b) Community - I have joined four societies over the past few years. I appreciate the talent and expertise of people in the society, but I’ve found it difficult to get to know of each members’ expertise.  I have not felt as strong a sense of community as I think could be made possible.  Perhaps I’ve been spoiled by my extensive social networking experiences and the fabulous geneablogger community! I find that what I crave are the online conversations among members.  Here are examples:

- Society A – I’ve been a member of this society the longest so I do feel I have a better awareness of who belongs to the group, but there is no member list made available anywhere.  I know a couple of the officers and a couple of other researchers who do not live in that area, but other than that, I can’t tell you any more about who is in the society besides the names I see in the newsletter.

Society B – I’m no longer a paying member of this society, but when I joined, I did learn there was an email list, which I thought was great! However, when I asked for the email list I was told I was not allowed to have access to it for member protection.  Well, how I am I supposed to get to know who the other members are, especially when I live in another state? What is the point of being a gen society member if you don’t want it known that you are a member? Again, I know a couple of the officers, but beyond that, I don’t know who the members are or how many members there are.  The newsletter of this society is quite well-done I must say and has won awards, but that in and of itself was not enough for me to sustain membership.  I do still contribute information to the newsletter though.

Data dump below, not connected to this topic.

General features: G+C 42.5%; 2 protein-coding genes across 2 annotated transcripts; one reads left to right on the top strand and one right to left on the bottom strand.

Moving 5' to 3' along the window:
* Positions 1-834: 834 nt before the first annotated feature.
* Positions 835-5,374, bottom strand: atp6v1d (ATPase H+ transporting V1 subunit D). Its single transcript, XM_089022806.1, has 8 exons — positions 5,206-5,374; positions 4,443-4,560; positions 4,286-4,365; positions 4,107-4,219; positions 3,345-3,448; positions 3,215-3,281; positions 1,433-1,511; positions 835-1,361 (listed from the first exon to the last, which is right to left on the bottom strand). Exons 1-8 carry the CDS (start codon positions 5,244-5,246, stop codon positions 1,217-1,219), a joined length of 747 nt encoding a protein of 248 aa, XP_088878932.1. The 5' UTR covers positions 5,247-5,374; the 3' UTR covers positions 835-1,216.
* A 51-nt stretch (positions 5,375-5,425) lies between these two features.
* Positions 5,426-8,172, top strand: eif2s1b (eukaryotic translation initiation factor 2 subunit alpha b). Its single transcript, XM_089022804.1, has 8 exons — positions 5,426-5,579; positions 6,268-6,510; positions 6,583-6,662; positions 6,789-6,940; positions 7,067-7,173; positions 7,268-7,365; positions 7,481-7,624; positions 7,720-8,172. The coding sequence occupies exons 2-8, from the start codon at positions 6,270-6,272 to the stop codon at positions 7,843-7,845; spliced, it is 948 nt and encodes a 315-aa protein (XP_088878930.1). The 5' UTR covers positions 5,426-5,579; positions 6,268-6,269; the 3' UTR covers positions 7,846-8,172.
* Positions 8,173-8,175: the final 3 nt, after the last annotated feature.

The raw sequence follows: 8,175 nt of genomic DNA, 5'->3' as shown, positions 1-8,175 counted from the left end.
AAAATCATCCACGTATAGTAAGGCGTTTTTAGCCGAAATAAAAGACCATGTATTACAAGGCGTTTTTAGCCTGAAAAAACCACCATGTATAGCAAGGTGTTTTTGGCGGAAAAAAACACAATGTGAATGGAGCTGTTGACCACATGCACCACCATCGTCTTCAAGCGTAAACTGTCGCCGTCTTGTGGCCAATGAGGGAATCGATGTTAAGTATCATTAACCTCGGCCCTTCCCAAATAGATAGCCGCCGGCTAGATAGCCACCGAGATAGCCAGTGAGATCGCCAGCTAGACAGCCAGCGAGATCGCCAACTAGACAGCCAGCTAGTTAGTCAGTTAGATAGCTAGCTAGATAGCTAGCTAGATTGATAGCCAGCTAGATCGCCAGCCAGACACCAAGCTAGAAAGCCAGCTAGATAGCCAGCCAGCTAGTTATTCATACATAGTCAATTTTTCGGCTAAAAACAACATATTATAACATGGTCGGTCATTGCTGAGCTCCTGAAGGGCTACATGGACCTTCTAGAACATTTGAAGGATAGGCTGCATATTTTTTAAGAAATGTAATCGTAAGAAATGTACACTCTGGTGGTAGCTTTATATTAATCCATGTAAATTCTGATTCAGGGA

Society C – this society is local to me and I was a member for one year.  Though this society is local, I was not able to go to any of the meetings due to my own personal schedule.  They offer good programming at the meetings and there are some I’d like to go to this year now that my schedule is opening up, but again, I don’t know who the members are, nor how many there are.  That could change if I could attend meetings, but I’d like to see an online community too.

Society D – this is a larger society that I joined but when I asked at the beginning how people get to know each other, the response was through meetings & volunteering and through the newsletter.  Well, again, I don’t live in the state, so I can’t go to the meetings.  There is no strong online community presence, & no email list for members.  They do have a Facebook page, but it is not used much.  And honestly, I don’t find Facebook to be the best avenue for a “group” presence.  Messages, discussions, & wall posts for any particular group get lost among all your friends’ activity.  The newsletter and journals are well done but I would like to interact more with the membership.  I do plan to write an article for the next newsletter so maybe that will help.  I eventually wish to contribute to the journal.  This society blogs infrequently, but you can’t post comments on the posts.  This is a missed opportunity; especially for non-members checking the site who may be potential new members.